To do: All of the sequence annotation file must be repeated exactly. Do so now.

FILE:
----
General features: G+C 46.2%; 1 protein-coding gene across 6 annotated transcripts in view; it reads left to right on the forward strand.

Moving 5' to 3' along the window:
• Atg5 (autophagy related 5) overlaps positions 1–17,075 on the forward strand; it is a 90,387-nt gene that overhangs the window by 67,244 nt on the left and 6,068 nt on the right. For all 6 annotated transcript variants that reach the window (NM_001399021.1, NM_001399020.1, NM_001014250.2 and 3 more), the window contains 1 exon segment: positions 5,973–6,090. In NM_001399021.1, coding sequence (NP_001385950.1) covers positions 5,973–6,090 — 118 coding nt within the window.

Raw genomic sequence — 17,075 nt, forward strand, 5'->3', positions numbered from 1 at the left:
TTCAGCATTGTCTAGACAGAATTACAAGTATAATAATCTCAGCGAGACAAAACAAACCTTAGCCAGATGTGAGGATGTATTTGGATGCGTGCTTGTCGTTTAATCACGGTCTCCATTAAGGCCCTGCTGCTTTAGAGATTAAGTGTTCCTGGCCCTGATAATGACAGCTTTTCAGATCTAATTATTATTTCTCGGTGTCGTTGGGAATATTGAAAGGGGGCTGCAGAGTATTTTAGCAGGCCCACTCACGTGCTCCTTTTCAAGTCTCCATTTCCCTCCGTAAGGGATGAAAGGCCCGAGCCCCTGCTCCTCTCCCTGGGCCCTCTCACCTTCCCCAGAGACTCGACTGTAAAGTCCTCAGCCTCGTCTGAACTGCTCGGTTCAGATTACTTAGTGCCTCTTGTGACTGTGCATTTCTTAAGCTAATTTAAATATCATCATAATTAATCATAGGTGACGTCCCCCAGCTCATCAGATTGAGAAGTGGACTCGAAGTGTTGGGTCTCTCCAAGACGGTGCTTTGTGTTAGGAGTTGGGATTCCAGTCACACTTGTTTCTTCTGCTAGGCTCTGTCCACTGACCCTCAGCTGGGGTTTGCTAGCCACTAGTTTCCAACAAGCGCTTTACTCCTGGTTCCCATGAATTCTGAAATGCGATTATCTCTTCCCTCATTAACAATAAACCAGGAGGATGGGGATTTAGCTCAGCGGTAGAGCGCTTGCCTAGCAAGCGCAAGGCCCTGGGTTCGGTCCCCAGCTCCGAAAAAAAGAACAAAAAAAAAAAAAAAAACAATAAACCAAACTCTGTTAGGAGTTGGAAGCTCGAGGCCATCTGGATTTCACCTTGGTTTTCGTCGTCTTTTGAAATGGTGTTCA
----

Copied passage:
General features: G+C 46.2%; 1 protein-coding gene across 6 annotated transcripts in view; it reads left to right on the forward strand.

Moving 5' to 3' along the window:
• Atg5 (autophagy related 5) overlaps positions 1–17,075 on the forward strand; it is a 90,387-nt gene that overhangs the window by 67,244 nt on the left and 6,068 nt on the right. For all 6 annotated transcript variants that reach the window (NM_001399021.1, NM_001399020.1, NM_001014250.2 and 3 more), the window contains 1 exon segment: positions 5,973–6,090. In NM_001399021.1, coding sequence (NP_001385950.1) covers positions 5,973–6,090 — 118 coding nt within the window.

Raw genomic sequence — 17,075 nt, forward strand, 5'->3', positions numbered from 1 at the left:
TTCAGCATTGTCTAGACAGAATTACAAGTATAATAATCTCAGCGAGACAAAACAAACCTTAGCCAGATGTGAGGATGTATTTGGATGCGTGCTTGTCGTTTAATCACGGTCTCCATTAAGGCCCTGCTGCTTTAGAGATTAAGTGTTCCTGGCCCTGATAATGACAGCTTTTCAGATCTAATTATTATTTCTCGGTGTCGTTGGGAATATTGAAAGGGGGCTGCAGAGTATTTTAGCAGGCCCACTCACGTGCTCCTTTTCAAGTCTCCATTTCCCTCCGTAAGGGATGAAAGGCCCGAGCCCCTGCTCCTCTCCCTGGGCCCTCTCACCTTCCCCAGAGACTCGACTGTAAAGTCCTCAGCCTCGTCTGAACTGCTCGGTTCAGATTACTTAGTGCCTCTTGTGACTGTGCATTTCTTAAGCTAATTTAAATATCATCATAATTAATCATAGGTGACGTCCCCCAGCTCATCAGATTGAGAAGTGGACTCGAAGTGTTGGGTCTCTCCAAGACGGTGCTTTGTGTTAGGAGTTGGGATTCCAGTCACACTTGTTTCTTCTGCTAGGCTCTGTCCACTGACCCTCAGCTGGGGTTTGCTAGCCACTAGTTTCCAACAAGCGCTTTACTCCTGGTTCCCATGAATTCTGAAATGCGATTATCTCTTCCCTCATTAACAATAAACCAGGAGGATGGGGATTTAGCTCAGCGGTAGAGCGCTTGCCTAGCAAGCGCAAGGCCCTGGGTTCGGTCCCCAGCTCCGAAAAAAAGAACAAAAAAAAAAAAAAAAACAATAAACCAAACTCTGTTAGGAGTTGGAAGCTCGAGGCCATCTGGATTTCACCTTGGTTTTCGTCGTCTTTTGAAATGGTGTTCA